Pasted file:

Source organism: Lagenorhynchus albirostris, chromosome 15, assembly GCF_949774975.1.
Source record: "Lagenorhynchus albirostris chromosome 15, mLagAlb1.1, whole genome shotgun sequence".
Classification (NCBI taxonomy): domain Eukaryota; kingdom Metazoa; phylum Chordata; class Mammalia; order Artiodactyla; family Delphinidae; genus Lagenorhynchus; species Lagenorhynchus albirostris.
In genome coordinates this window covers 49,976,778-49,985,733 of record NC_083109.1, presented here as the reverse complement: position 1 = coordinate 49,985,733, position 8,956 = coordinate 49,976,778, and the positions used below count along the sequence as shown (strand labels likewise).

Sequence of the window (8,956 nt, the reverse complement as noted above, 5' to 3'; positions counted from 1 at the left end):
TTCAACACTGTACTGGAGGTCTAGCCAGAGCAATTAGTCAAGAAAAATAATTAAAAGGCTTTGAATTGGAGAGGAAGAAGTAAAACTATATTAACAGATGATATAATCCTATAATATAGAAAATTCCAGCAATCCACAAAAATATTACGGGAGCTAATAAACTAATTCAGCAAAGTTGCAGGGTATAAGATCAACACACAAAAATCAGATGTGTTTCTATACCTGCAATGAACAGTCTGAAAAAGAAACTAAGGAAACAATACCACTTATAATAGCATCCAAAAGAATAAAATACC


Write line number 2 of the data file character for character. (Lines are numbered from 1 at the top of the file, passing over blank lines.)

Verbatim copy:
Source record: "Lagenorhynchus albirostris chromosome 15, mLagAlb1.1, whole genome shotgun sequence".